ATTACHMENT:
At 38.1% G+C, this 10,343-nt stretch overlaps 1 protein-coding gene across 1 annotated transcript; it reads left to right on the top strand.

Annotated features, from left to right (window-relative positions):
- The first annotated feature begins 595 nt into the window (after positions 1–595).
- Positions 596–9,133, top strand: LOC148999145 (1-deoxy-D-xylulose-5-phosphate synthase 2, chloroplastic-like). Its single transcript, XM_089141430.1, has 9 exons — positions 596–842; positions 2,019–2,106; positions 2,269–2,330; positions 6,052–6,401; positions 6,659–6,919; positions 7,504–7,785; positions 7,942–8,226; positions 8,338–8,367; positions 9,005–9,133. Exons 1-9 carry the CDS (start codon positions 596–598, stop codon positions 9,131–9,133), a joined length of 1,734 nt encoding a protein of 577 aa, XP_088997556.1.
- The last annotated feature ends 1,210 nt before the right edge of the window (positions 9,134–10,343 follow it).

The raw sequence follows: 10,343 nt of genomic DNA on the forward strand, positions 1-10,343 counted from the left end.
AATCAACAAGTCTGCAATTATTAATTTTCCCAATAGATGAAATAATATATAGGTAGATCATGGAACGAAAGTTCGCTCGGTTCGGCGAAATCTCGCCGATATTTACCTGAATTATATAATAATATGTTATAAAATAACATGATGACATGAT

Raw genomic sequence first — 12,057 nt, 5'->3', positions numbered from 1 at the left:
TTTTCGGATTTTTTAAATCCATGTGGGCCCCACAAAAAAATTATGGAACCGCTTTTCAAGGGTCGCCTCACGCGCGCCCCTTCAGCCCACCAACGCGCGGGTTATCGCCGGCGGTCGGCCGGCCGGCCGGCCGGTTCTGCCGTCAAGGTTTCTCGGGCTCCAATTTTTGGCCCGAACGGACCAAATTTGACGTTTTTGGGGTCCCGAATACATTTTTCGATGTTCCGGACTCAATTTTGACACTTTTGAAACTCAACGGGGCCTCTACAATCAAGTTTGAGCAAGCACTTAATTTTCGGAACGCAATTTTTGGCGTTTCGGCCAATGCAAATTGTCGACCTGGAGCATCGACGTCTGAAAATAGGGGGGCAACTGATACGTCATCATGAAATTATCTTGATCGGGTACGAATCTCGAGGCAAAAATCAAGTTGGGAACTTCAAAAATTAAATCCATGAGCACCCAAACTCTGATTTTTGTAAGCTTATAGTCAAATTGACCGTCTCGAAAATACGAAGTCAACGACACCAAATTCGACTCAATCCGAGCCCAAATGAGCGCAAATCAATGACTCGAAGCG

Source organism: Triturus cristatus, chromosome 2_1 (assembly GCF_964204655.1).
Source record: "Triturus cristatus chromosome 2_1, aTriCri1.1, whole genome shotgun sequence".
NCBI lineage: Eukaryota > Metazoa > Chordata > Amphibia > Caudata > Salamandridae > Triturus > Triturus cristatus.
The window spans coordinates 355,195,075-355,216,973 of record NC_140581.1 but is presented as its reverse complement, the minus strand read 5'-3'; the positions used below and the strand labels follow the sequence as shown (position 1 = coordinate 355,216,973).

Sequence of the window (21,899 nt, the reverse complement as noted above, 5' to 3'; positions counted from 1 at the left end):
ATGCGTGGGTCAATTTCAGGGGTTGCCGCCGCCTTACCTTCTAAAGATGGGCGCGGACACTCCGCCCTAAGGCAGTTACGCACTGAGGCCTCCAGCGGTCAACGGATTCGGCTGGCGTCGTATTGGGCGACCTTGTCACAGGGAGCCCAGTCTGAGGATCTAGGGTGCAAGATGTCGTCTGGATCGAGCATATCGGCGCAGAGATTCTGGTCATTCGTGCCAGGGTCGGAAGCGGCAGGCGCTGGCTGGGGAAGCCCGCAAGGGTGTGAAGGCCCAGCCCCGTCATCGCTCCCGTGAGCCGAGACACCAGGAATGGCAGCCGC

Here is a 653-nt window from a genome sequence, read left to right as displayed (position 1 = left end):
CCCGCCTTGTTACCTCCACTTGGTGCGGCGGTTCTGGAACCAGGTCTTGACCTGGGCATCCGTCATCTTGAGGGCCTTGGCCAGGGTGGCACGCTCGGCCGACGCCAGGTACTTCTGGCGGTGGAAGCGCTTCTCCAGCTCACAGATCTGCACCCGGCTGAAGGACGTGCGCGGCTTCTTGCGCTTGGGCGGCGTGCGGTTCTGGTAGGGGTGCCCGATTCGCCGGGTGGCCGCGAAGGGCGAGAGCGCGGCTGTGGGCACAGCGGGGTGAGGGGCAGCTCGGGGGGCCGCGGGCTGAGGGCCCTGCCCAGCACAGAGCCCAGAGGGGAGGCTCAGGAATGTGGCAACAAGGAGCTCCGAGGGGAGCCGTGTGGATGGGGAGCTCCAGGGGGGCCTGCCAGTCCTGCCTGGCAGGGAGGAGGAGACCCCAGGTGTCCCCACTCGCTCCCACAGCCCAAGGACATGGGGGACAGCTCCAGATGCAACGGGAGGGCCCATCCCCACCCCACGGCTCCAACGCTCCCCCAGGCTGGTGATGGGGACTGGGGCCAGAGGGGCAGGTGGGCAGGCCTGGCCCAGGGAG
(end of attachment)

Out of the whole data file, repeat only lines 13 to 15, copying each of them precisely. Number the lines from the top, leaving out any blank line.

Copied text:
The window spans coordinates 355,195,075-355,216,973 of record NC_140581.1 but is presented as its reverse complement, the minus strand read 5'-3'; the positions used below and the strand labels follow the sequence as shown (position 1 = coordinate 355,216,973).

Sequence of the window (21,899 nt, the reverse complement as noted above, 5' to 3'; positions counted from 1 at the left end):
ATGCGTGGGTCAATTTCAGGGGTTGCCGCCGCCTTACCTTCTAAAGATGGGCGCGGACACTCCGCCCTAAGGCAGTTACGCACTGAGGCCTCCAGCGGTCAACGGATTCGGCTGGCGTCGTATTGGGCGACCTTGTCACAGGGAGCCCAGTCTGAGGATCTAGGGTGCAAGATGTCGTCTGGATCGAGCATATCGGCGCAGAGATTCTGGTCATTCGTGCCAGGGTCGGAAGCGGCAGGCGCTGGCTGGGGAAGCCCGCAAGGGTGTGAAGGCCCAGCCCCGTCATCGCTCCCGTGAGCCGAGACACCAGGAATGGCAGCCGC